ACT Government Reviews ‘Dysfunctional’ Pokie Profit Scheme

As of next week, the government in the Australian Capital Territory will consult on the changes of a controversial scheme which entrusts some of its poker machine profits into community causes.

Clubs in the territory are legally required to contribute 8% of the profit they make on poker machines to community groups. However, the scheme has been criticised and said to be “deeply flawed”.  According to a 2017 report by top-tier gambling researcher Dr Charles Livingstone.

ACT Government Reviews ‘Dysfunctional’ Pokie Profit Scheme

Research Findings: ACT’s Flawed Pokie Profit Scheme

According to the research, the community contributions scheme made payments in a “deeply flawed, opaque and misleading” manner.

In 2014 to 2015, about 70% of all contributions went to sport. Almost AU$1 million of it was used to pay administration and grounds staff. Coaches received AU$153 700 in payments, AU$244 300 went to players and AU$17 400 went to umpires. Another whopping AU$830 000 was paid to elite sports players. Meanwhile, a substantial AU$36 000 went to massage and physiotherapy. Medical supplies amounted to AU$14 400 and a total of AU$3910 for drug testing.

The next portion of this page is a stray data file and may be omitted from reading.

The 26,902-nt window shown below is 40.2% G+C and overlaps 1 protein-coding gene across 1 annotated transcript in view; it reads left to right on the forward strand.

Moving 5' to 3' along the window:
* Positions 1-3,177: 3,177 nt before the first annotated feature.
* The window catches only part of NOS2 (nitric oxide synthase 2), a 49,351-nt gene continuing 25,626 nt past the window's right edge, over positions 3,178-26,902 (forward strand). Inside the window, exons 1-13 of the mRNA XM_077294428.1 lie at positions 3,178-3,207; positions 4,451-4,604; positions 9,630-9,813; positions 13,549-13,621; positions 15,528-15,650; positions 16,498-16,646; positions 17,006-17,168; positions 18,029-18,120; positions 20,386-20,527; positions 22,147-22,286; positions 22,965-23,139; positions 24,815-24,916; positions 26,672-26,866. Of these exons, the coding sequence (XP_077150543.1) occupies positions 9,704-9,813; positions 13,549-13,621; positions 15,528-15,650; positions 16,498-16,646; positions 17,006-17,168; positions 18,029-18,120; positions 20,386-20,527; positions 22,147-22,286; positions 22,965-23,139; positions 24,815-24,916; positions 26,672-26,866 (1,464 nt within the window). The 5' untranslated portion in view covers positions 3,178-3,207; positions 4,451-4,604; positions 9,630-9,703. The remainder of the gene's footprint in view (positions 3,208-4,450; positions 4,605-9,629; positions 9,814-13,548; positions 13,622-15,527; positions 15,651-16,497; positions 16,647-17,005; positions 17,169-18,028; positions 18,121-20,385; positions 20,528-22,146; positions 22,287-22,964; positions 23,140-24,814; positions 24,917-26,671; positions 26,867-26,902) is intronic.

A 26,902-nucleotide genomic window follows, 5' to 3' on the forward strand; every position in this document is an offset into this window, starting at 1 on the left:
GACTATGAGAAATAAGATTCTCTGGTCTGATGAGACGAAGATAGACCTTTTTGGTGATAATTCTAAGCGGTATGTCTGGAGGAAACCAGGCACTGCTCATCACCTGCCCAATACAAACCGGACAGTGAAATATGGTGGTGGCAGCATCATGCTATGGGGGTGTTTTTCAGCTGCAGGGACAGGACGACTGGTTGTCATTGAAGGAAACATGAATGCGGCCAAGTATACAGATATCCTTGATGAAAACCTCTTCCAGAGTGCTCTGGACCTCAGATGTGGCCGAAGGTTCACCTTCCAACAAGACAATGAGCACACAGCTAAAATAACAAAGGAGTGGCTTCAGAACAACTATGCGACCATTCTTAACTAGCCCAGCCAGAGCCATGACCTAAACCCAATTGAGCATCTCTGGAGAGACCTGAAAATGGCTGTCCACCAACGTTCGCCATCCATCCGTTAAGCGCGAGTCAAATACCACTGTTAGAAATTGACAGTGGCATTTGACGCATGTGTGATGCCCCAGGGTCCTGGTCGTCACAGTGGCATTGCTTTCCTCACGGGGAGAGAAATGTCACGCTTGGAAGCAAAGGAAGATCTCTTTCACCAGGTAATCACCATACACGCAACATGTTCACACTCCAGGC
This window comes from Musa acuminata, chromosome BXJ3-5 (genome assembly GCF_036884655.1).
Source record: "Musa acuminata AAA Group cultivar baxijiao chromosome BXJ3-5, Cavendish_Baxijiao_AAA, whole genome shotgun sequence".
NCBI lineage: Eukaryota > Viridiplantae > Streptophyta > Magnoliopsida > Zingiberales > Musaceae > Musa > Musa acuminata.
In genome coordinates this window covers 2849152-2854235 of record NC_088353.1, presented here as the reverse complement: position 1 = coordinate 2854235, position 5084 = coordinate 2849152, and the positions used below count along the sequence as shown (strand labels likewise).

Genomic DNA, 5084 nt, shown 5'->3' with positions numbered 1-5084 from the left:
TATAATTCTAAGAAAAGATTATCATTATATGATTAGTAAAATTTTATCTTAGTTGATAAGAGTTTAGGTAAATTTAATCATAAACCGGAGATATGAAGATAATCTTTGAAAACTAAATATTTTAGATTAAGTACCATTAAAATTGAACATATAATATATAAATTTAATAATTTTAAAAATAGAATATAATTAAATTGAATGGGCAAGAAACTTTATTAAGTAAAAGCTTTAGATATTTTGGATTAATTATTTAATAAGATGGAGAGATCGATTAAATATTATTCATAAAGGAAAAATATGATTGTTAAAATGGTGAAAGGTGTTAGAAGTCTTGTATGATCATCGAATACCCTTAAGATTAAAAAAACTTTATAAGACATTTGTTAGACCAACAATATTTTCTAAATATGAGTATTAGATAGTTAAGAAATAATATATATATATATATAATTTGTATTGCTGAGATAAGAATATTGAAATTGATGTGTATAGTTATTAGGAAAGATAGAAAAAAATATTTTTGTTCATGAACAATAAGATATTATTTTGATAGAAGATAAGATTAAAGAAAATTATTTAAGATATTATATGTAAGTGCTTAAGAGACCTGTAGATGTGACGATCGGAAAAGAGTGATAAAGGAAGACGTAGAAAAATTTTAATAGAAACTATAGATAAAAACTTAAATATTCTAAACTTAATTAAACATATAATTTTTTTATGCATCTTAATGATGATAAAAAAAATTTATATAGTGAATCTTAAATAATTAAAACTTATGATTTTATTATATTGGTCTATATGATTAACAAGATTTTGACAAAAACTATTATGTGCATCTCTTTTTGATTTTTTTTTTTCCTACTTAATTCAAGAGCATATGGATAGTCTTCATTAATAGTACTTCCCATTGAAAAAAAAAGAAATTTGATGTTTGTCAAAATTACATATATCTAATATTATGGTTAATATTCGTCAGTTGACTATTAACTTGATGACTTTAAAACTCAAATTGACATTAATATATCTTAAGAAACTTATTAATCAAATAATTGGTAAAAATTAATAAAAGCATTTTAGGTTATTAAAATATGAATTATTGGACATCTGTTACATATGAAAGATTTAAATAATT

Some of the clubs also claimed AU$415 000 for sport facility maintenance including; broken windows, ovals, AU$145 000 for electricity and a whopping $268 000 for water and sewerage. The total claimed for these kind of contributions made up to almost AU$800 000. Meanwhile, sports affiliations were paid AU$55 500 and $1500 went to game forfeits and melees fines.

Research

Other clubs also claimed for other costly things including Labor’s Weston Creek Club’s AU$52 000 claim for problem gambling as “payment for staff training and/or counselling”. The Tradies Club for example, claimed AU$225 000 for drug and alcohol training. Meanwhile the Hellenic Club claimed AU$28 600 as an in-kind contribution for a Christmas party at their premises on discount.

The Government’s Response

The ACT government said it would consult next week with Canberra’s clubs and the community.

“Over the next month we want to hear the community and industry’s views about what is good about the scheme, and how it could be improved or changed,” said ACT Gaming Minister Gordon Ramsay.

“The review will consider the experience of other jurisdictions with similar schemes. The intent is to maximise the direct benefit to the community from the scheme,” Mr Ramsay added.

Canberra clubs operate 4723 poker machines in total. In the 2016/17 financial year, the machines made up to AU$168 million, of which AU$11.9 million was given to community causes.

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